Even though everyone’s trying to do their best right now, it’s tough — for both leaders and team members. Just making the right decisions every day is confusing because so many things are up in the air, either moving too quickly or not moving at all.

Conscientious people are willing to work very hard and strive to get everything right, even under adverse conditions. They tend not to complain or ask for help. But it’s important for leaders to be aware that even if team members aren’t complaining, asking for resources or support, or visibly dropping the ball, it doesn’t mean they’re okay.

How Do Conscientious People Think?

Most people don’t like to say that they’re having a problem. They may not want to disappoint anyone. Maybe they think they should know the answer, or they assume it’s their job to figure things out. Perhaps they believe it shows weakness to admit they don’t know what to do. Or, as is increasingly common these days, team members know their leaders are already stressed and have more important things to worry about, so they tend to hunker down and just try harder rather than disturbing their managers.

Sometimes those approaches work. It’s good to figure things out, to be curious, resourceful, and self-managing. But if you’re a leader, you probably experience situations when it would be much better if employees would just come check with you. Then you’d have the chance to review the situation and give a quick answer or make a rapid decision, avoiding back-and-forth and wasted time. Given your broader organizational perspective, you might recognize that other resources are needed or realize that someone else should be picking up some of the slack.

But if team members are being conscientious, they’re probably trying not to add to your load with their problems. So even though you don’t want to be a micromanager or for them to feel as if you’re checking up on them, especially during this disrupted time, it’s incumbent on you to check in with greater frequency than usual.

Ask for the Score

One relatively non-threatening way to do this, rather than intervening immediately, is to show curiosity and interest in how things are going. Try asking team members to grade the situation as if it were a school test, up to 100 percent. You’ll find that people often pick what sounds like a reasonable number — say, between 75 and 90 — to show that things are going reasonably well, from fair to good; and, since you know your people, you’ll know who’s inclined toward grade inflation.

Unless team members say they’re scoring 100, you can ask them what it would take to move their grade up a few points — maybe two or three if they’re in the 90+ range, or even as much as 10 points if their overall score is hovering in the 70s. They may describe something that’s worrying them or in their way. Once they start talking about their improvement differential, you can provide useful suggestions or offer to intervene as necessary. Even if they believe they’re operating at an A++ level, you may be able to ask about what would work even better or at less cost to themselves or the business if they face the same situation again.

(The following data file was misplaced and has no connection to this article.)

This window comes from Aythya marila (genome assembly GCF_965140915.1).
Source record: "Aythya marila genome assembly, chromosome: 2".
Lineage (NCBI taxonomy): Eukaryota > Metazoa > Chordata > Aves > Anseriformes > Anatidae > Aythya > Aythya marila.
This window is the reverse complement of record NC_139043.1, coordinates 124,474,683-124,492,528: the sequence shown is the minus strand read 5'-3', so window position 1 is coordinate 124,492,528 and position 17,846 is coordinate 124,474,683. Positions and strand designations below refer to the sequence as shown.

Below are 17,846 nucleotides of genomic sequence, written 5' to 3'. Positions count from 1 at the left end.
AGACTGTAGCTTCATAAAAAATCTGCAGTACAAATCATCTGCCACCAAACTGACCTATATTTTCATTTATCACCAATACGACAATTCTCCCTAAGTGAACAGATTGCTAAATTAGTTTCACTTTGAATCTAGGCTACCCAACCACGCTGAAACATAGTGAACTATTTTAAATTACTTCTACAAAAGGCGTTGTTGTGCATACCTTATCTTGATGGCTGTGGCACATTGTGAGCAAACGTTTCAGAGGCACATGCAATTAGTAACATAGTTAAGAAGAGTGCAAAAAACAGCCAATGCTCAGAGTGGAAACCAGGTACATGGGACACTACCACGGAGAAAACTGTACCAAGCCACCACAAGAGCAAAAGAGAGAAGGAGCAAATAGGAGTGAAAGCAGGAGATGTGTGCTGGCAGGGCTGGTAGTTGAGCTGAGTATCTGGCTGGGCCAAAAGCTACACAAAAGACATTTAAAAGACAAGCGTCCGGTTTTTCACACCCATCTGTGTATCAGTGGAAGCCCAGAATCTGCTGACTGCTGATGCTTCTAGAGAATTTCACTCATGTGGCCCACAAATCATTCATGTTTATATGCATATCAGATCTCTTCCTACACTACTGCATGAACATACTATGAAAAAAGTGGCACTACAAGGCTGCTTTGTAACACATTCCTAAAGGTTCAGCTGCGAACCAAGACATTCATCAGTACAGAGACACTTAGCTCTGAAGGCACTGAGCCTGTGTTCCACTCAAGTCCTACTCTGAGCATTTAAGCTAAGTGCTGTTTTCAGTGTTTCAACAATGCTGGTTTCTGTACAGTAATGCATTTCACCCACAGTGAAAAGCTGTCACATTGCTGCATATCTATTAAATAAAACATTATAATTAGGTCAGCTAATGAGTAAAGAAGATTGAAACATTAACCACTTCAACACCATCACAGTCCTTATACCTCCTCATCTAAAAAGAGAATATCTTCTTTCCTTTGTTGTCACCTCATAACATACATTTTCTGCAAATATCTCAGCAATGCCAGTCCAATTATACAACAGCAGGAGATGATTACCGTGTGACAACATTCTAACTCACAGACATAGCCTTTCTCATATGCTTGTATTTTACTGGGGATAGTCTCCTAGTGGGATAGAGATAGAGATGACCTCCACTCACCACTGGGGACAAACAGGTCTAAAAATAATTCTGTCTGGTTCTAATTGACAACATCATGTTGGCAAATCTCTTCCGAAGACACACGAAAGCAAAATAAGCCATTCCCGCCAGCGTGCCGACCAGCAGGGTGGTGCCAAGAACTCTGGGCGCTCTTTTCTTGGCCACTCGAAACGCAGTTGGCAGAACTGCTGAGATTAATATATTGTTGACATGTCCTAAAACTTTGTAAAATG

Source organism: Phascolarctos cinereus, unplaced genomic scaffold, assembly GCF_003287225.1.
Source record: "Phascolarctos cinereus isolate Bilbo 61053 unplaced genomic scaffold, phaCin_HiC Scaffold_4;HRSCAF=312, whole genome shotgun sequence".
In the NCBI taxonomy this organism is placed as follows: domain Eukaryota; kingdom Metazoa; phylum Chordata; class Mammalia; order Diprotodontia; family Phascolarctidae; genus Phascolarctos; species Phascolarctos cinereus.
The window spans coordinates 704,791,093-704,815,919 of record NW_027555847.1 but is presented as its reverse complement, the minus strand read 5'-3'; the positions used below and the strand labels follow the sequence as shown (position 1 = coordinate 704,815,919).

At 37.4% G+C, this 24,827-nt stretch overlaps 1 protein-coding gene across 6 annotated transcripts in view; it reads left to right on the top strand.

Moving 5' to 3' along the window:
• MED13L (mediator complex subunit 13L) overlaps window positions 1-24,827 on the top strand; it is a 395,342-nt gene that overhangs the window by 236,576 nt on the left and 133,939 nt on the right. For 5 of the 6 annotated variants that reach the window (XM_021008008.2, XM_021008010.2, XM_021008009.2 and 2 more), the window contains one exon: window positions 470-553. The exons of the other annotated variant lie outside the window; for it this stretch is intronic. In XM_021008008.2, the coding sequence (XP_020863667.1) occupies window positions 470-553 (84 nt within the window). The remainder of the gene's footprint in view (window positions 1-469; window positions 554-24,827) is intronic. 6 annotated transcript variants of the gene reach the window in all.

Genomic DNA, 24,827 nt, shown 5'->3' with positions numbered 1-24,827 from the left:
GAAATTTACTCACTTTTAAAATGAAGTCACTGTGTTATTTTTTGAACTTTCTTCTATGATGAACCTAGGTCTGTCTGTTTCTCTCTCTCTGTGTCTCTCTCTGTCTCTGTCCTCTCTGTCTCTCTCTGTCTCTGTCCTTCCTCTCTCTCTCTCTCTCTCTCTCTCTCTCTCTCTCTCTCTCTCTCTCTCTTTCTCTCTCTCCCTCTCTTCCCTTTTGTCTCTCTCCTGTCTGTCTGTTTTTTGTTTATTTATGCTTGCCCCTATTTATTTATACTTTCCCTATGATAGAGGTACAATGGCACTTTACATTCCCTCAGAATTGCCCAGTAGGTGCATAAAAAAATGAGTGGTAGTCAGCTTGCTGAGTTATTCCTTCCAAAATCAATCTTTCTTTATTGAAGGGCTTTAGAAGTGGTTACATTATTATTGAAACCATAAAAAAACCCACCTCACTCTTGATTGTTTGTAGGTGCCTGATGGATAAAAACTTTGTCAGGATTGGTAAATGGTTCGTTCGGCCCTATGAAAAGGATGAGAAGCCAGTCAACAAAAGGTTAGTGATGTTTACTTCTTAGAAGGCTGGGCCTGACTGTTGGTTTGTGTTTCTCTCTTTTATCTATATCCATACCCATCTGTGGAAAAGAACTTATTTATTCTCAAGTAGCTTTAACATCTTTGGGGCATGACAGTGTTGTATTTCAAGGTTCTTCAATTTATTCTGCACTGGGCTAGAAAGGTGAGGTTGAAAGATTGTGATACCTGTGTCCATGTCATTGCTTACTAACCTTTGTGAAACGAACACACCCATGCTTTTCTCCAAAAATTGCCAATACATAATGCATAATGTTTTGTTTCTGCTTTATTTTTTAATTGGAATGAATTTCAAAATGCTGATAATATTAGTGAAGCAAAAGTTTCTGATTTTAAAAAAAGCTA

As a conscientious manager yourself, you may want your team members to come to you with questions and be willing to draw out their concerns. But it’s also extremely common for good managers to be unwilling to expose their own weaknesses or concerns by asking for help from their own leaders.

Avoid the “Doom Loop”

When responsible, conscientious people believe they should know all the answers, and that every problem is theirs to solve, they naturally feel that they shouldn’t seek help, that all they need to do is dig deeper and push a little harder. But if you’re the one digging and pushing, how can you tell when you should be asking for help? Consider how you’d see things if your good colleague was in your situation instead of you. If your good colleague were having your problem, would you encourage them to get help or go involve the boss?

I often suggest to clients that if they’ve gone round and round in the same spot for more than 20 minutes, they’re officially wasting their own time and resources, and they should get in touch with me, their boss, or a good colleague and talk it out. A few minutes of thoughtful discussion can often get you out of the doom loop or make it clear that an issue needs more senior attention. Then it’s no longer just your problem or about your weakness — it’s a business problem.

Conscientious people have the right idea: They should challenge themselves first, do the necessary research and cudgel their brains. But they need to know when to take action and share the problem with others. If they don’t, they’re unknowingly opening the organization to potential risk by denying their leadership the option of weighing in when doing so would be valuable. Sometimes the most conscientious, responsible thing to do is to ask for help.